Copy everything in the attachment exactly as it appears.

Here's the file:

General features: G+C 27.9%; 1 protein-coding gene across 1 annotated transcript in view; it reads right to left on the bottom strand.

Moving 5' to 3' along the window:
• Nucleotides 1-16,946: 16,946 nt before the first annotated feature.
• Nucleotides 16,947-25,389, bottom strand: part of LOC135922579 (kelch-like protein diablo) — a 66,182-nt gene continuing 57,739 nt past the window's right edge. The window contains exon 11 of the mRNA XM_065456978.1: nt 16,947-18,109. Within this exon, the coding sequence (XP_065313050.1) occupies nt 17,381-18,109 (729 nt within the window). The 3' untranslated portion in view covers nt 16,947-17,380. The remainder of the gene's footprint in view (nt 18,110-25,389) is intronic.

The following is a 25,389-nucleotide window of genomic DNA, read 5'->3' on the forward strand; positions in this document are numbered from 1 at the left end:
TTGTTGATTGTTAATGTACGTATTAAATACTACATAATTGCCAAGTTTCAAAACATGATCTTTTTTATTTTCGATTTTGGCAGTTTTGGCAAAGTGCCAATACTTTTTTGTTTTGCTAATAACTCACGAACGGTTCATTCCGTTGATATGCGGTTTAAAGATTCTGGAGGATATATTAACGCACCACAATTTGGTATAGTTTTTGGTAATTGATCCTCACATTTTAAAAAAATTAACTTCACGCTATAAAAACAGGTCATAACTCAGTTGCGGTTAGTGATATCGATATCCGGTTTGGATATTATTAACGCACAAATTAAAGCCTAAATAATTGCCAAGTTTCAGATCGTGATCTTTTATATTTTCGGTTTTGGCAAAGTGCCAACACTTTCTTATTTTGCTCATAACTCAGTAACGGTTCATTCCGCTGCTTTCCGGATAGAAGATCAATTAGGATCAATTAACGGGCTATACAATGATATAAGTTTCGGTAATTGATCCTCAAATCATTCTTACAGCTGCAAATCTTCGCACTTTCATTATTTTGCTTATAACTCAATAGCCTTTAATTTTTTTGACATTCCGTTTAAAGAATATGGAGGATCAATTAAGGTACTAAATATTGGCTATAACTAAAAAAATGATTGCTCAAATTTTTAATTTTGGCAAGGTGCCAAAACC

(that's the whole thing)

General features: G+C 27.9%; 1 protein-coding gene across 1 annotated transcript in view; it reads right to left on the bottom strand.

Moving 5' to 3' along the window:
• Nucleotides 1-16,946: 16,946 nt before the first annotated feature.
• Nucleotides 16,947-25,389, bottom strand: part of LOC135922579 (kelch-like protein diablo) — a 66,182-nt gene continuing 57,739 nt past the window's right edge. The window contains exon 11 of the mRNA XM_065456978.1: nt 16,947-18,109. Within this exon, the coding sequence (XP_065313050.1) occupies nt 17,381-18,109 (729 nt within the window). The 3' untranslated portion in view covers nt 16,947-17,380. The remainder of the gene's footprint in view (nt 18,110-25,389) is intronic.

The following is a 25,389-nucleotide window of genomic DNA, read 5'->3' on the forward strand; positions in this document are numbered from 1 at the left end:
TTGTTGATTGTTAATGTACGTATTAAATACTACATAATTGCCAAGTTTCAAAACATGATCTTTTTTATTTTCGATTTTGGCAGTTTTGGCAAAGTGCCAATACTTTTTTGTTTTGCTAATAACTCACGAACGGTTCATTCCGTTGATATGCGGTTTAAAGATTCTGGAGGATATATTAACGCACCACAATTTGGTATAGTTTTTGGTAATTGATCCTCACATTTTAAAAAAATTAACTTCACGCTATAAAAACAGGTCATAACTCAGTTGCGGTTAGTGATATCGATATCCGGTTTGGATATTATTAACGCACAAATTAAAGCCTAAATAATTGCCAAGTTTCAGATCGTGATCTTTTATATTTTCGGTTTTGGCAAAGTGCCAACACTTTCTTATTTTGCTCATAACTCAGTAACGGTTCATTCCGCTGCTTTCCGGATAGAAGATCAATTAGGATCAATTAACGGGCTATACAATGATATAAGTTTCGGTAATTGATCCTCAAATCATTCTTACAGCTGCAAATCTTCGCACTTTCATTATTTTGCTTATAACTCAATAGCCTTTAATTTTTTTGACATTCCGTTTAAAGAATATGGAGGATCAATTAAGGTACTAAATATTGGCTATAACTAAAAAAATGATTGCTCAAATTTTTAATTTTGGCAAGGTGCCAAAACC